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TABLE WORK: Staging The Stronger

October 11, 2012

August Strindberg c. 1900

American composer Hugo Weisgall (1912 – 1997) composed his one-act opera, The Stronger, in 1952, some 63 years after Swedish playwright August Strindberg (1849 – 1912) wrote the brief play of the same name (Den starkare) upon which it is based.

The original play is set in its own present day, presumably in Sweden, on Christmas Eve. Two women, friends by some definition, encounter each other in a cafe. One speaks, the other listens. Strindberg experiments with naturalistic form in the work, which takes roughly 10 minutes to perform. It is a sketch of two women of a certain age and a certain milieu.

Weisgall’s opera, with a libretto by Richard Hart, is also set in its own present day, Christmas Eve 1955 (the year he adapted his original 1952 piano and voice version for orchestra). Again, it is a sketch of two women set in specific personal and historical time. The opera is in English, and the assumed setting is the United States. Although the opera elongates the performance time to roughly 25 minutes, Weisgall and Hart saw in the play enough that spoke directly to America in the 1950s that the essential thrust of the text is basically unchanged with only specific cultural references updated. In fact, there is less text in the opera. Hart’s libretto reads like an atmospheric, almost impressionistic version of the original play, allowing Weisgall’s score to create mood and move the performers and audience through the action.

Sara Salas in rehearsal for The Stronger

This week, VOX 3 Collective gives two performances of the opera. Roughly the same amount of time has passed between these performances and the opera’s premiere as between the opera’s composition and the play’s. Working with such a pared down text against such a specific setting invited the production team to engage in aggressive, exploratory table work. For instance, my co-director, VOX 3 Artistic Director Brian von Rueden, challenged the performers to read the text of the libretto to each other, alternating lines, in order to tease out possible moods, emotions, and colors in a text that would ultimately be sung.

Fully a third of rehearsal time was spent doing such table work, discussing possible motivations, filling in back stories, thinking about the events that these women would have lived through (the Great Depression, World War Two), discovering who they could be within the context of time and place. Although much is left mysterious in the actual text, both Sara Salas, who plays Estelle, and Kimberly Gunderson, who plays Lisa, know the woman she inhabits.

During our work, we looked at a literal translation of Strindberg’s original, which expanded the possible meanings of moments in the libretto. It was one of many jumping off points for ideas, but we always returned to our understanding of Weisgall’s score as the ultimate interpretive authority. For instance, we could not make a performance decision that ran contrary to what the music was telling us. If the music was building in a tense crescendo, we took our interpretive answer from that and rejected the possibility of an emotional ebb in the performance. If the music allowed for a pause or a beat, we played with what was possible in that moment, attempting to reveal empathy and even humor. Sara’s extensive work with the score, in particular, kept us grounded as we questioned each other, threw out ideas, revised our understandings, and teased out possible meaning.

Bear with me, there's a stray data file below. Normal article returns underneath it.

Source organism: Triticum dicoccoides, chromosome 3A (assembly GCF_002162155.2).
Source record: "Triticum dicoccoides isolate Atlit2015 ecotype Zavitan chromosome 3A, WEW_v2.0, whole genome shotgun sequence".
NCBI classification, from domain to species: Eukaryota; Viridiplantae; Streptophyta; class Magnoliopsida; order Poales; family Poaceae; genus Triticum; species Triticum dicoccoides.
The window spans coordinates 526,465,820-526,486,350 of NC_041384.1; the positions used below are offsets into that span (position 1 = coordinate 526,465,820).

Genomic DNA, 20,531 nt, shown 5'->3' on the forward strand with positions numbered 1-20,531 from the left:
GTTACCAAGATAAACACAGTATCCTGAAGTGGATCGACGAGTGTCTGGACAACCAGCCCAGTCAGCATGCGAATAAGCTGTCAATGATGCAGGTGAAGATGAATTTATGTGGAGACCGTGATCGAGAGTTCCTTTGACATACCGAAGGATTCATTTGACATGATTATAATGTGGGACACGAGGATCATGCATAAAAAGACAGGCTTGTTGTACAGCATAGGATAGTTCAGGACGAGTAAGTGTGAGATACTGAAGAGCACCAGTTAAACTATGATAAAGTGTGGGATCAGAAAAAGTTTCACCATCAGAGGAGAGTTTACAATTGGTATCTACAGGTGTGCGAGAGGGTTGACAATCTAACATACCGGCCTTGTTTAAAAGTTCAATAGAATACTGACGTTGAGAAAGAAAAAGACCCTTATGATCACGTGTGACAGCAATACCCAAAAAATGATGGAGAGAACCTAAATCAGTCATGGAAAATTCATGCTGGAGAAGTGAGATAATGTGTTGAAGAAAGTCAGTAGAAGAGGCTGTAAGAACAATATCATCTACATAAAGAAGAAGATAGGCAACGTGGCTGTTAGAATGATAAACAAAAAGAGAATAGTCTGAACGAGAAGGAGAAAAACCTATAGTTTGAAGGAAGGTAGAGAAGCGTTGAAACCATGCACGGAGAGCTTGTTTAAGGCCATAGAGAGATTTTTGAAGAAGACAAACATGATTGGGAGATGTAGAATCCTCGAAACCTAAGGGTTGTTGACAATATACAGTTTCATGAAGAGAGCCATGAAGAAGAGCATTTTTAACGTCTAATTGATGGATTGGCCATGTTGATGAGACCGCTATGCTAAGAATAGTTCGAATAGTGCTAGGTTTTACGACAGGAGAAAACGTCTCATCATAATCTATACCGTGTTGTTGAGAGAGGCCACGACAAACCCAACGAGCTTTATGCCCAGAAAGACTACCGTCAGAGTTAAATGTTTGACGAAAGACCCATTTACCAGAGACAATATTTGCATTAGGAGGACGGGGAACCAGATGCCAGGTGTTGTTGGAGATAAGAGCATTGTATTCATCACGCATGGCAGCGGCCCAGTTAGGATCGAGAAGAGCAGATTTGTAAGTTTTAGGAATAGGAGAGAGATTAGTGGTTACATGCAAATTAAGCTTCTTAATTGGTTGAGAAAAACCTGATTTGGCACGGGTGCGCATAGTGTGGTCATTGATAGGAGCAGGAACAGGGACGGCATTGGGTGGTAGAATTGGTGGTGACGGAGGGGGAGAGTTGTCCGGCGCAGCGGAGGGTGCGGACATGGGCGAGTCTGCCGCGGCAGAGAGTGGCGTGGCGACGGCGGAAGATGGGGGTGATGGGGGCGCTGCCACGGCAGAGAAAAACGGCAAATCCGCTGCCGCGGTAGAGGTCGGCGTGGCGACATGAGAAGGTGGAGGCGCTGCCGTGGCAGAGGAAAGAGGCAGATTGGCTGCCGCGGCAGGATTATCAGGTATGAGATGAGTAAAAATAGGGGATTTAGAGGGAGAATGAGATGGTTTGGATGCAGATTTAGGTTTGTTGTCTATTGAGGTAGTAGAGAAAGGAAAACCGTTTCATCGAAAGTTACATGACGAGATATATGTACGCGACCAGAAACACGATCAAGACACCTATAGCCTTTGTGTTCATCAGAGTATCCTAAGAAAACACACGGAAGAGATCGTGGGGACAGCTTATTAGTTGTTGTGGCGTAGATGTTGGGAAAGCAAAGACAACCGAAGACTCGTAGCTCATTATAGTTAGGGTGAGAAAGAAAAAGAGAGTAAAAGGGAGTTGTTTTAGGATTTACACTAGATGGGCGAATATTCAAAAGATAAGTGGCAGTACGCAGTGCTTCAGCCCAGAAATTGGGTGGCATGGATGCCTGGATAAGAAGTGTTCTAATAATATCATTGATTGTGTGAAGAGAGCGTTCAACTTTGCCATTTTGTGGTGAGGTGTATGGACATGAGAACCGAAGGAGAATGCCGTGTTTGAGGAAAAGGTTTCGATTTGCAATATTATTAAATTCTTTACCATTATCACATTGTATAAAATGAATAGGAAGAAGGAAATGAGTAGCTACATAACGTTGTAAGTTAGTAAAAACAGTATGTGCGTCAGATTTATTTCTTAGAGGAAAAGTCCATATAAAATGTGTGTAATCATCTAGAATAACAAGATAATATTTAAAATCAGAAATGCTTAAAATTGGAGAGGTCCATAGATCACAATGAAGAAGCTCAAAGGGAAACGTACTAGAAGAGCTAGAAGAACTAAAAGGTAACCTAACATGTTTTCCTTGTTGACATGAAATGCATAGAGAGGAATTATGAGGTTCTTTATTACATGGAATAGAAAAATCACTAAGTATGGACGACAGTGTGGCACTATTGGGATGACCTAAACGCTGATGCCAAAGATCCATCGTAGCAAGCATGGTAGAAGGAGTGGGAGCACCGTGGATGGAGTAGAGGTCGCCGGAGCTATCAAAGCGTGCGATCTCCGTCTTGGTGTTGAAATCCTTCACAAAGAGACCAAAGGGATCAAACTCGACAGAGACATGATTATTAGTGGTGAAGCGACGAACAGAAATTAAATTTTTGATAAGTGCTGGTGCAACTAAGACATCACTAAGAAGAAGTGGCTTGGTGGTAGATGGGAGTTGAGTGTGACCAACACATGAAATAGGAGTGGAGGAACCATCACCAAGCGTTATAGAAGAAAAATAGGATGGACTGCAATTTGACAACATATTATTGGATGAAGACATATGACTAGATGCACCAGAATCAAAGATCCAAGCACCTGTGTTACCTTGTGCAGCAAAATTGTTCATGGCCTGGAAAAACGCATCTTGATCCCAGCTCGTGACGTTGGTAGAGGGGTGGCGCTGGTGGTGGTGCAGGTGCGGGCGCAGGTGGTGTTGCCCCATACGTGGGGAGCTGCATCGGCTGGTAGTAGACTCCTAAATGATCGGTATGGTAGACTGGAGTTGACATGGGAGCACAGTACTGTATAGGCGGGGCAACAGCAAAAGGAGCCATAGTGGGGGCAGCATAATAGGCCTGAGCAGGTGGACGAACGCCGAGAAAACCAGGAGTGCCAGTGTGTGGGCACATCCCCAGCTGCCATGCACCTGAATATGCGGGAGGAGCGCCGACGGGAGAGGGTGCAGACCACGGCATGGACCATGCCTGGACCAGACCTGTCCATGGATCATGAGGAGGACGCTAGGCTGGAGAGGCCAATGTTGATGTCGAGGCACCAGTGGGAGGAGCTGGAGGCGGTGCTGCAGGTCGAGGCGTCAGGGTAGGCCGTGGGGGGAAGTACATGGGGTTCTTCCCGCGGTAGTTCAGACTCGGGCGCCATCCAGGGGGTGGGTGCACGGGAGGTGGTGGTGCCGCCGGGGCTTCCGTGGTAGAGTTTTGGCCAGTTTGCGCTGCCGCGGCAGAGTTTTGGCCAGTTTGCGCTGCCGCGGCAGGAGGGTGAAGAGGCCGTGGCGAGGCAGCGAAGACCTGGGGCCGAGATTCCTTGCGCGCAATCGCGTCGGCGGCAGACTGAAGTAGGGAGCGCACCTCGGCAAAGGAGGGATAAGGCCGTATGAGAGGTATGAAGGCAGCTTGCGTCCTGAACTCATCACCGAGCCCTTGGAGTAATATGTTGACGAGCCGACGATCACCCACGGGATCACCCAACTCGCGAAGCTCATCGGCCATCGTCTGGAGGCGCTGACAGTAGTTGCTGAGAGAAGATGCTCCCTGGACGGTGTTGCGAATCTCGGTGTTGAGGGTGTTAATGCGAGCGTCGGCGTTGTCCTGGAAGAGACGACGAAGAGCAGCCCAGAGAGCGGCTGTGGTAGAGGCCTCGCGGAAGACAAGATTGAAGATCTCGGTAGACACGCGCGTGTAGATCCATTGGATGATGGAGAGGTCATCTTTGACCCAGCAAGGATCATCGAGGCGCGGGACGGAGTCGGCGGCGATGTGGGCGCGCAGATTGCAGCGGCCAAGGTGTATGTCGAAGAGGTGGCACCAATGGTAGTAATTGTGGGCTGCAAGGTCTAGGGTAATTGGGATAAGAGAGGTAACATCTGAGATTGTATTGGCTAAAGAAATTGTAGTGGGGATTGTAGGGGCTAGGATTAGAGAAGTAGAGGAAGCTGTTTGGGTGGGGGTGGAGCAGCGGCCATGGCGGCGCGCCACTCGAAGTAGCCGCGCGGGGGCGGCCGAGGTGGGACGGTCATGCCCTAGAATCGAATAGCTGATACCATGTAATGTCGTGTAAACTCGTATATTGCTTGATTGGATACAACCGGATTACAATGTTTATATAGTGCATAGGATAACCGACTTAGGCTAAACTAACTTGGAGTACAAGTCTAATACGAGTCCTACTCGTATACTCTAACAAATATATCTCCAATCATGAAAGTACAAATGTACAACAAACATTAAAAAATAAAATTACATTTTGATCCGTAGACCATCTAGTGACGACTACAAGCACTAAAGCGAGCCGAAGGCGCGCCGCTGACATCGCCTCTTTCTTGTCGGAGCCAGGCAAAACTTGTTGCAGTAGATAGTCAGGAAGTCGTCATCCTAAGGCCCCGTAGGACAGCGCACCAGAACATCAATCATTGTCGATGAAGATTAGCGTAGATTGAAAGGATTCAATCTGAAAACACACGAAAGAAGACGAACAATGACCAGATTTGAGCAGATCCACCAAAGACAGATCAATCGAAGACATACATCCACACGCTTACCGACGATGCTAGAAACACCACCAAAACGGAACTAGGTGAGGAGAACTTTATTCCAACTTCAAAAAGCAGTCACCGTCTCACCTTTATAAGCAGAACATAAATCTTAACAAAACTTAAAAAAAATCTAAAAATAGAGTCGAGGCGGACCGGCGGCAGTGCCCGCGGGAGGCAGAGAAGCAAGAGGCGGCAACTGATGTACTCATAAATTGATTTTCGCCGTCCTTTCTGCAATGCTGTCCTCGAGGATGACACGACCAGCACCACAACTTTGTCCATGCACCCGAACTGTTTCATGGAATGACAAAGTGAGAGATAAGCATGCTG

We focused on the opera’s setting in the mid-1950s. In some ways, the expectations of public interactions, the presence of manners and etiquette from that time connect more readily to the late-nineteenth century sensibility of the original play than to our own. Much can be said or implied in what is otherwise polite conversation, allowing for rich, often unanticipated texture. We discussed with great specificity the decades, years, and moments leading up to Estelle and Lisa’s encounter. Kim’s performance in particular is informed both by inspirations from the era (Eva Marie Saint in North By Northwest, for example) and more contemporary works that look back at that time (Cate Blanchett in The Talented Mr. Ripley).

Ultimately, though, the encounter between these women, their tension and familiarity, engages the audience whether the experimentation be theatrical or musical in form, or whether the story be told in English or Swedish. It is this universality that allowed Sara and Kim to bring their twenty-first century selves to these mid-twentieth century women, who are echoes twice again of their Swedish originals.

The Stronger is performed as part of Sleepwalking Nights: Strindberg in Opera and Song Friday, October 12 at 7pm at Swedish American Museum and Saturday, October 13 at 3pm at Bethany United Church of Christ.

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